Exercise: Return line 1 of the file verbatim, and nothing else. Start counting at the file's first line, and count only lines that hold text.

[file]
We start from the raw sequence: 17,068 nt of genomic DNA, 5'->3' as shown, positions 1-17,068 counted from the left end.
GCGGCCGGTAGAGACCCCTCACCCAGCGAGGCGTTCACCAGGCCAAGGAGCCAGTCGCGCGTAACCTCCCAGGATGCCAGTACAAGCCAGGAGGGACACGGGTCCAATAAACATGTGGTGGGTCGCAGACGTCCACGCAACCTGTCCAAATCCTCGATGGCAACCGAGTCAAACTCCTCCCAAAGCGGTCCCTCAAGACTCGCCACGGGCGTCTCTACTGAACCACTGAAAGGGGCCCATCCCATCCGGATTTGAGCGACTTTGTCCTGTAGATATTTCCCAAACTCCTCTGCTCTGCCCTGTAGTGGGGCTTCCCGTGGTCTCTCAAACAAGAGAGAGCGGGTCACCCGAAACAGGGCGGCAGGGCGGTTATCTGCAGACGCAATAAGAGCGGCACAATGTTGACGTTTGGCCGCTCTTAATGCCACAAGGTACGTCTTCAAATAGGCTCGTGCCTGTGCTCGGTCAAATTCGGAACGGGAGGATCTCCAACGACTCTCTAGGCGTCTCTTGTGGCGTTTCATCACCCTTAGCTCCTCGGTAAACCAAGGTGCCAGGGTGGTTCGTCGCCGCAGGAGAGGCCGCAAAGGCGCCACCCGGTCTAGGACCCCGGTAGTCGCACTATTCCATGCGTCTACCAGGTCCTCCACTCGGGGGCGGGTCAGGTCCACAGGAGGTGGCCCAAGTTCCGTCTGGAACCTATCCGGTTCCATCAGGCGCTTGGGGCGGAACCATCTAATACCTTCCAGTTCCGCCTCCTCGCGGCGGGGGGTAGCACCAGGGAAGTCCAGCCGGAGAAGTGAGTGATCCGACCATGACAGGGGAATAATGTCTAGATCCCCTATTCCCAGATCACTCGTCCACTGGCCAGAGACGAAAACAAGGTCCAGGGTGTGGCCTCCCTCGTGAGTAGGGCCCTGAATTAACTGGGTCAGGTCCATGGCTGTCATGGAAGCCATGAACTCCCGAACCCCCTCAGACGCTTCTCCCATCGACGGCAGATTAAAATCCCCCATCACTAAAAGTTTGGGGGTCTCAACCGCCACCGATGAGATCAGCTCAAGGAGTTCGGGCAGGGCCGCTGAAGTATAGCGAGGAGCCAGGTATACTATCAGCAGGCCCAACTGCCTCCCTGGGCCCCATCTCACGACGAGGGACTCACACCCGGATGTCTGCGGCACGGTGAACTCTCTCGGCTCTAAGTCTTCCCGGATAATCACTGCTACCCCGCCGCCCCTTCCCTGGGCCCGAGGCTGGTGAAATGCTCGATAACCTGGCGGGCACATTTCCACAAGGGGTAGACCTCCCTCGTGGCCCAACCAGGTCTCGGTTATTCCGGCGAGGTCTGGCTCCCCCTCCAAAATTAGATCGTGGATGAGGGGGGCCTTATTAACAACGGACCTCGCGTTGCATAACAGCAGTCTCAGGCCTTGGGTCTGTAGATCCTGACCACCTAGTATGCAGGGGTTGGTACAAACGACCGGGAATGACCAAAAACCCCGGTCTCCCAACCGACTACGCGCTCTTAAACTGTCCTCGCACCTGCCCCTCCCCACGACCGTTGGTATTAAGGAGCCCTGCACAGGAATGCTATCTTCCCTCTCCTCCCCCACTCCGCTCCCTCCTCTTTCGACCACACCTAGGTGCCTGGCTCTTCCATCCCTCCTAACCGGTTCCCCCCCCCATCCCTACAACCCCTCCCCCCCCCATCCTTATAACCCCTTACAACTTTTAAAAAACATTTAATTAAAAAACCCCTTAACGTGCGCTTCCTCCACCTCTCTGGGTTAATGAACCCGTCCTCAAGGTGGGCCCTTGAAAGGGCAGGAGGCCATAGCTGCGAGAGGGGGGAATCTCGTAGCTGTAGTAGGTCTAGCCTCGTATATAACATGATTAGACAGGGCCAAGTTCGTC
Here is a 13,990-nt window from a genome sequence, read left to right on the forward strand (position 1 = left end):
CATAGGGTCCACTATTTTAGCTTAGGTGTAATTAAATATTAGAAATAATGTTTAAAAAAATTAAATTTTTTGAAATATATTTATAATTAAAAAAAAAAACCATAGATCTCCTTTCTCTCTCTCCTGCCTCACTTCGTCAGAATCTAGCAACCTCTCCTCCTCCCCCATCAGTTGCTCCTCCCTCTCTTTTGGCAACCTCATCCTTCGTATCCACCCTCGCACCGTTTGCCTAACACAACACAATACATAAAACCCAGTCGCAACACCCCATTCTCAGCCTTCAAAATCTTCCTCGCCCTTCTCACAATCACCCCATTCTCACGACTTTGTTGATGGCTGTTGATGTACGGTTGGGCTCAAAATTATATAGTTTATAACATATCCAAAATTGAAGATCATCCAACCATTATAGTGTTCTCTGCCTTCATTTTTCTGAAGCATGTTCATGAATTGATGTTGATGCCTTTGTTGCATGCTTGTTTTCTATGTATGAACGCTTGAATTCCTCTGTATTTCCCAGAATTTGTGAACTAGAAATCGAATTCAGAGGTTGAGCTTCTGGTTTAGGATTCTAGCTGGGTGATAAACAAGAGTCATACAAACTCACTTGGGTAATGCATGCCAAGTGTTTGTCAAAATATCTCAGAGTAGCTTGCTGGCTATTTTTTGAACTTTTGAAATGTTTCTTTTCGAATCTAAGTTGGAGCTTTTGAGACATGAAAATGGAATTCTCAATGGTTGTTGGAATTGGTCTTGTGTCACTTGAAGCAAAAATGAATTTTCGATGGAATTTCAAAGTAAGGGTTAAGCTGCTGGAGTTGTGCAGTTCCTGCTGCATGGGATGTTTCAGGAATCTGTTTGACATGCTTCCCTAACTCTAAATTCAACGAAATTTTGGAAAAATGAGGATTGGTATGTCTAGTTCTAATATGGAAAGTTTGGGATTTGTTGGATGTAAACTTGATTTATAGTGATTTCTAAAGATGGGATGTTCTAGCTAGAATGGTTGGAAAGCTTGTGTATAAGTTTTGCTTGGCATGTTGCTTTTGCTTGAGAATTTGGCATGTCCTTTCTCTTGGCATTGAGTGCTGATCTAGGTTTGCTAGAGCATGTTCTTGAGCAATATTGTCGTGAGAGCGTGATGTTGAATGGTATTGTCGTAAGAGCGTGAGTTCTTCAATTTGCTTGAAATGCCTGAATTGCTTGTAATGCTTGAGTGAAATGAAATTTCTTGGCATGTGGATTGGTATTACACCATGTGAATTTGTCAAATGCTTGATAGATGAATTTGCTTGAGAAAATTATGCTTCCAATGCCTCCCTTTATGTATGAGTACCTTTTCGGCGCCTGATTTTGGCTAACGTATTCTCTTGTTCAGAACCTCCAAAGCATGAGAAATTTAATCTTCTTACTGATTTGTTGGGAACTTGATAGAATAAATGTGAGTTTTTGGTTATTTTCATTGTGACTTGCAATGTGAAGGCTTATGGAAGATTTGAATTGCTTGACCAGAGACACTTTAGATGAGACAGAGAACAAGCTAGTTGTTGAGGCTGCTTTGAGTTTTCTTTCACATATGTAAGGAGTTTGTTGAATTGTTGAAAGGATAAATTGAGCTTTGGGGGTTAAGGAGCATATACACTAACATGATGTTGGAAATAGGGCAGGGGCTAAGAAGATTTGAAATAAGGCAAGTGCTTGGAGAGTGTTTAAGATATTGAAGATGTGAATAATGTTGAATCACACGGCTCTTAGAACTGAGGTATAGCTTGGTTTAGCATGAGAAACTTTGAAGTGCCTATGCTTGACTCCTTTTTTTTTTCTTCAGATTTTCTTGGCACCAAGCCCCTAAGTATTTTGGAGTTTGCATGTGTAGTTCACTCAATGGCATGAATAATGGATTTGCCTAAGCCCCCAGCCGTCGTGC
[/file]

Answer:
We start from the raw sequence: 17,068 nt of genomic DNA, 5'->3' as shown, positions 1-17,068 counted from the left end.